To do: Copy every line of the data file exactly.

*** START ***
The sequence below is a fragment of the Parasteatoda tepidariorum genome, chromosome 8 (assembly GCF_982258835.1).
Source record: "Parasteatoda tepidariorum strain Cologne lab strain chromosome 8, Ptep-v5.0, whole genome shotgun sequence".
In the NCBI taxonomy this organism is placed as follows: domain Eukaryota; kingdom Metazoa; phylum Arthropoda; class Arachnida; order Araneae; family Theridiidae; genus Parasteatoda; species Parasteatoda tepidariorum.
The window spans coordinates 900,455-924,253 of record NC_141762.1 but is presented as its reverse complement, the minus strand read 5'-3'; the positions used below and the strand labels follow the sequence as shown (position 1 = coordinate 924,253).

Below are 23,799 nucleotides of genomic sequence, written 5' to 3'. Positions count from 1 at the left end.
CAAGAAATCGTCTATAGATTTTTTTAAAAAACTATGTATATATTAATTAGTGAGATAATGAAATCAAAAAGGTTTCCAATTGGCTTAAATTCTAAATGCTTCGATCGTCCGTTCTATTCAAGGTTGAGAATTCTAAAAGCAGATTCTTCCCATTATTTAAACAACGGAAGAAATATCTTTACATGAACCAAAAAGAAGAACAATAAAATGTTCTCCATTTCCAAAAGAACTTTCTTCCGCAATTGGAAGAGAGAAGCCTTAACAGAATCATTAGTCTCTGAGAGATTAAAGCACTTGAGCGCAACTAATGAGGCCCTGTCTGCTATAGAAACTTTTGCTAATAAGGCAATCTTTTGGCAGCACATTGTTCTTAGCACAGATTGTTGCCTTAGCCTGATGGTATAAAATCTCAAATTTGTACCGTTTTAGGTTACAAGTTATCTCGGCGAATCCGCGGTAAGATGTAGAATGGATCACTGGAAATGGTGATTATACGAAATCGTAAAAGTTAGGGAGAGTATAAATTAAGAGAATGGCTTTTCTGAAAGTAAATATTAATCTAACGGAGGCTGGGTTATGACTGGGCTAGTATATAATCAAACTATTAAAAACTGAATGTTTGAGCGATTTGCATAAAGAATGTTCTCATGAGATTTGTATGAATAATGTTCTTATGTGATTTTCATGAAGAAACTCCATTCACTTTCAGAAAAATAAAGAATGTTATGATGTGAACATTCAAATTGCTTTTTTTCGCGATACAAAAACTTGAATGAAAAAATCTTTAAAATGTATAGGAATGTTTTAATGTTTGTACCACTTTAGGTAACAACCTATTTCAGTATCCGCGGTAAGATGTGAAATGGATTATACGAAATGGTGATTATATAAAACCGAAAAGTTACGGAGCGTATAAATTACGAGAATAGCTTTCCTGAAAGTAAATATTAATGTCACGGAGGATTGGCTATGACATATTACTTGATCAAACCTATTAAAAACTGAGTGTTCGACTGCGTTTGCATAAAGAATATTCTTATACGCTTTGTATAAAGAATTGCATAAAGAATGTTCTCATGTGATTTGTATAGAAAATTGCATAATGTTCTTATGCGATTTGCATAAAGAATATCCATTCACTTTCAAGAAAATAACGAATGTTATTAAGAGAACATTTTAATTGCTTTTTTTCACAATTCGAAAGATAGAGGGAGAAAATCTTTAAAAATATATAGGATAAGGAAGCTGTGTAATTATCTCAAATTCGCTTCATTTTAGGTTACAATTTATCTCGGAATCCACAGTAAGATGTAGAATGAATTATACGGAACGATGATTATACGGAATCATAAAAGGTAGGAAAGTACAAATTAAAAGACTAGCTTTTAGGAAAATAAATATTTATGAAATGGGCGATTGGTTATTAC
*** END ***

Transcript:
The sequence below is a fragment of the Parasteatoda tepidariorum genome, chromosome 8 (assembly GCF_982258835.1).
Source record: "Parasteatoda tepidariorum strain Cologne lab strain chromosome 8, Ptep-v5.0, whole genome shotgun sequence".
In the NCBI taxonomy this organism is placed as follows: domain Eukaryota; kingdom Metazoa; phylum Arthropoda; class Arachnida; order Araneae; family Theridiidae; genus Parasteatoda; species Parasteatoda tepidariorum.
The window spans coordinates 900,455-924,253 of record NC_141762.1 but is presented as its reverse complement, the minus strand read 5'-3'; the positions used below and the strand labels follow the sequence as shown (position 1 = coordinate 924,253).

Below are 23,799 nucleotides of genomic sequence, written 5' to 3'. Positions count from 1 at the left end.
CAAGAAATCGTCTATAGATTTTTTTAAAAAACTATGTATATATTAATTAGTGAGATAATGAAATCAAAAAGGTTTCCAATTGGCTTAAATTCTAAATGCTTCGATCGTCCGTTCTATTCAAGGTTGAGAATTCTAAAAGCAGATTCTTCCCATTATTTAAACAACGGAAGAAATATCTTTACATGAACCAAAAAGAAGAACAATAAAATGTTCTCCATTTCCAAAAGAACTTTCTTCCGCAATTGGAAGAGAGAAGCCTTAACAGAATCATTAGTCTCTGAGAGATTAAAGCACTTGAGCGCAACTAATGAGGCCCTGTCTGCTATAGAAACTTTTGCTAATAAGGCAATCTTTTGGCAGCACATTGTTCTTAGCACAGATTGTTGCCTTAGCCTGATGGTATAAAATCTCAAATTTGTACCGTTTTAGGTTACAAGTTATCTCGGCGAATCCGCGGTAAGATGTAGAATGGATCACTGGAAATGGTGATTATACGAAATCGTAAAAGTTAGGGAGAGTATAAATTAAGAGAATGGCTTTTCTGAAAGTAAATATTAATCTAACGGAGGCTGGGTTATGACTGGGCTAGTATATAATCAAACTATTAAAAACTGAATGTTTGAGCGATTTGCATAAAGAATGTTCTCATGAGATTTGTATGAATAATGTTCTTATGTGATTTTCATGAAGAAACTCCATTCACTTTCAGAAAAATAAAGAATGTTATGATGTGAACATTCAAATTGCTTTTTTTCGCGATACAAAAACTTGAATGAAAAAATCTTTAAAATGTATAGGAATGTTTTAATGTTTGTACCACTTTAGGTAACAACCTATTTCAGTATCCGCGGTAAGATGTGAAATGGATTATACGAAATGGTGATTATATAAAACCGAAAAGTTACGGAGCGTATAAATTACGAGAATAGCTTTCCTGAAAGTAAATATTAATGTCACGGAGGATTGGCTATGACATATTACTTGATCAAACCTATTAAAAACTGAGTGTTCGACTGCGTTTGCATAAAGAATATTCTTATACGCTTTGTATAAAGAATTGCATAAAGAATGTTCTCATGTGATTTGTATAGAAAATTGCATAATGTTCTTATGCGATTTGCATAAAGAATATCCATTCACTTTCAAGAAAATAACGAATGTTATTAAGAGAACATTTTAATTGCTTTTTTTCACAATTCGAAAGATAGAGGGAGAAAATCTTTAAAAATATATAGGATAAGGAAGCTGTGTAATTATCTCAAATTCGCTTCATTTTAGGTTACAATTTATCTCGGAATCCACAGTAAGATGTAGAATGAATTATACGGAACGATGATTATACGGAATCATAAAAGGTAGGAAAGTACAAATTAAAAGACTAGCTTTTAGGAAAATAAATATTTATGAAATGGGCGATTGGTTATTAC